So I went to the Sketchup downloads/components page to copy the link to the file to post for everyone, but they don't have it up there anymore! Bummer! I was going to just ask people to email me if they wanted a copy of the file, but I had a feeling that allot of people might want the file. So I put it up on my personal web space here is the link http://members.cox.net/fella/Woodworking%20Tools.skp The first time you open it with SU ver 6 you will get a message about it being in and older file format..don't worry just save it when your done playing, and you shouldn't see it again.

Well everyone download the file and start working on your shop layouts! This is a good way to play around with Sketchup without having to do allot of modeling first. Post some screen shots of your virtual shops!
Excellent. I've been meaning to get to work on layout for my shop - desperately needed in anticipation of our impending house renovation which will include renovating the shop.
 

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The Virtual Woodshop

Hey everybody! I was just reading and responding to someones forum topic about shop design, and I remembered that a while ago I downloaded a Sketchup component library that contained models of most of the power equipment you would find in a wood shop. I got it from the downloads/components page of the old Sketchup (pre Google). I don't remember who did the modeling but they graciously put it up there for anyone to download and use. Here is a couple of screen shots of the stuff thats in it….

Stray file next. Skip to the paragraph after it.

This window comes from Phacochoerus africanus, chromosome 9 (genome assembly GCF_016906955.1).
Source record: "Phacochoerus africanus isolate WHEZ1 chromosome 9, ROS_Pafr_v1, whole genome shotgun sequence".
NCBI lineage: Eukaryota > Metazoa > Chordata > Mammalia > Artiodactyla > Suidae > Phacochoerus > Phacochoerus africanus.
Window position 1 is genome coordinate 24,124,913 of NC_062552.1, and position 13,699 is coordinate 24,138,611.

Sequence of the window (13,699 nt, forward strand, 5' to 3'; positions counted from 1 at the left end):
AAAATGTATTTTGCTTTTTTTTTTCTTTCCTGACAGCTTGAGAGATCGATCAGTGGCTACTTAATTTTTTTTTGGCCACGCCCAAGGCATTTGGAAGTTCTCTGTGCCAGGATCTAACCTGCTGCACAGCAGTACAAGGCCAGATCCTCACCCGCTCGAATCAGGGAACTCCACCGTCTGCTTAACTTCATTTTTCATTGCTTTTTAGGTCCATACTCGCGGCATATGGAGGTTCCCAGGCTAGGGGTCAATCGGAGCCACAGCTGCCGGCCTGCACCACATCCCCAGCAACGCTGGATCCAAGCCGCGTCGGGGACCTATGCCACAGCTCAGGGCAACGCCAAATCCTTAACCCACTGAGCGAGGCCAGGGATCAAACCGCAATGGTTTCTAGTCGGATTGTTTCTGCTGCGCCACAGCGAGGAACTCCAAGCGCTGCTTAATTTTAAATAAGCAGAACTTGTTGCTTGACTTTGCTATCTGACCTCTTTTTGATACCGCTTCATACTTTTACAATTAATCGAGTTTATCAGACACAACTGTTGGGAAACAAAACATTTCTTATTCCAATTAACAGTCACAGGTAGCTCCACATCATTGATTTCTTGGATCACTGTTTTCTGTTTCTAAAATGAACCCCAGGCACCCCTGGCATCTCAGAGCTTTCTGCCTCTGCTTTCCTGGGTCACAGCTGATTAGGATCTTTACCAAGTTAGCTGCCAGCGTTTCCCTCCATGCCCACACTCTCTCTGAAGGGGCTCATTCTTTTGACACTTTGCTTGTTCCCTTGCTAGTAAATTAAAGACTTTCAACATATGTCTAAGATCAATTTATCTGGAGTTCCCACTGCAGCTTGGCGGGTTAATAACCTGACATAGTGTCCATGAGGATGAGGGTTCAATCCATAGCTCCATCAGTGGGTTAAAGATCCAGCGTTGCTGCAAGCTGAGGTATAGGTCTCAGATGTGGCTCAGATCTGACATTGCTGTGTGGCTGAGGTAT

Photo Sharing and Video Hosting at Photobucket

Photo Sharing and Video Hosting at Photobucket

Each item is a component group. They are a little low poly, but the detail is pretty good on most of the items. You could easily use any of the models as a starting point to super detail an individual piece of equipment.. The great thing is you could just create a basic room representing your shop and then just drag and drop whatever pieces you have, then move them around, re arrange to your hearts content. You could make a couple of cubes and position them to represent the in-feed/out-feed clearances of certain machines..just paint them with an transparent material like colored glass. Then as you move things around you could instantly see if you are going to have the room for a good work flow. If you wanted to be super precise, you could take rough measurements of your equipment, then re scale the model to be the perfect size. The possibility's are endless!

So I went to the Sketchup downloads/components page to copy the link to the file to post for everyone, but they don't have it up there anymore! Bummer! I was going to just ask people to email me if they wanted a copy of the file, but I had a feeling that allot of people might want the file. So I put it up on my personal web space here is the link http://members.cox.net/fella/Woodworking%20Tools.skp The first time you open it with SU ver 6 you will get a message about it being in and older file format..don't worry just save it when your done playing, and you shouldn't see it again.

Well everyone download the file and start working on your shop layouts! This is a good way to play around with Sketchup without having to do allot of modeling first. Post some screen shots of your virtual shops!
Hi Brad Nailor… I am new to this blog, just tooling around, and saw this post. I tried to connect with the link and got the 404 error. Is there any way I can get the library?

I just got back into woodworking as my next career after many years away from it. I have spent many years in environmental laboratories, and I would rather retire back home and open a little woodshop. So little by little I have been buying tools, and now I got a huge mess in my garage. So these components would be very welcome indeed.

Thanks.